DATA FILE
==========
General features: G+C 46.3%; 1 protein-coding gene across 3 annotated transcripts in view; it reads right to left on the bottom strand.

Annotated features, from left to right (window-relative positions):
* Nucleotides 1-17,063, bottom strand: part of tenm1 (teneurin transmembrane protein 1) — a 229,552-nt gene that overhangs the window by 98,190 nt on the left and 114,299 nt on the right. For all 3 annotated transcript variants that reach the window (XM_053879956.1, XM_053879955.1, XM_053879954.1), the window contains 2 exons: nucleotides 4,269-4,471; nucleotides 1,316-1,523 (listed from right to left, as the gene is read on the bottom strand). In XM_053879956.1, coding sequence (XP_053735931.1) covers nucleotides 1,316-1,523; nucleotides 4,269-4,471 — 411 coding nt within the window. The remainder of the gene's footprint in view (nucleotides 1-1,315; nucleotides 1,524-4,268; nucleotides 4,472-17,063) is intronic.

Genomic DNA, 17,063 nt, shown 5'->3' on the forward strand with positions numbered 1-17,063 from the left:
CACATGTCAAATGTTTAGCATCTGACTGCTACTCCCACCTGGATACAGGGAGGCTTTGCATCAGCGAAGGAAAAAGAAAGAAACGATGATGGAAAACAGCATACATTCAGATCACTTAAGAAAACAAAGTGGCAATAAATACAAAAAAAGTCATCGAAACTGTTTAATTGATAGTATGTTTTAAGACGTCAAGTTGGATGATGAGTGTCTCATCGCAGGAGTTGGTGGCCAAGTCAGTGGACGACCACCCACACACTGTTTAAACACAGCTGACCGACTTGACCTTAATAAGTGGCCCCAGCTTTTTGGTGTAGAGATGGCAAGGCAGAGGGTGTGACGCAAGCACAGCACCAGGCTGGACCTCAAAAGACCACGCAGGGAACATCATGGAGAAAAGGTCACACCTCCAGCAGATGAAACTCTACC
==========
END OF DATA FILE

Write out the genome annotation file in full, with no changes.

General features: G+C 46.3%; 1 protein-coding gene across 3 annotated transcripts in view; it reads right to left on the bottom strand.

Annotated features, from left to right (window-relative positions):
* Nucleotides 1-17,063, bottom strand: part of tenm1 (teneurin transmembrane protein 1) — a 229,552-nt gene that overhangs the window by 98,190 nt on the left and 114,299 nt on the right. For all 3 annotated transcript variants that reach the window (XM_053879956.1, XM_053879955.1, XM_053879954.1), the window contains 2 exons: nucleotides 4,269-4,471; nucleotides 1,316-1,523 (listed from right to left, as the gene is read on the bottom strand). In XM_053879956.1, coding sequence (XP_053735931.1) covers nucleotides 1,316-1,523; nucleotides 4,269-4,471 — 411 coding nt within the window. The remainder of the gene's footprint in view (nucleotides 1-1,315; nucleotides 1,524-4,268; nucleotides 4,472-17,063) is intronic.

Genomic DNA, 17,063 nt, shown 5'->3' on the forward strand with positions numbered 1-17,063 from the left:
CACATGTCAAATGTTTAGCATCTGACTGCTACTCCCACCTGGATACAGGGAGGCTTTGCATCAGCGAAGGAAAAAGAAAGAAACGATGATGGAAAACAGCATACATTCAGATCACTTAAGAAAACAAAGTGGCAATAAATACAAAAAAAGTCATCGAAACTGTTTAATTGATAGTATGTTTTAAGACGTCAAGTTGGATGATGAGTGTCTCATCGCAGGAGTTGGTGGCCAAGTCAGTGGACGACCACCCACACACTGTTTAAACACAGCTGACCGACTTGACCTTAATAAGTGGCCCCAGCTTTTTGGTGTAGAGATGGCAAGGCAGAGGGTGTGACGCAAGCACAGCACCAGGCTGGACCTCAAAAGACCACGCAGGGAACATCATGGAGAAAAGGTCACACCTCCAGCAGATGAAACTCTACC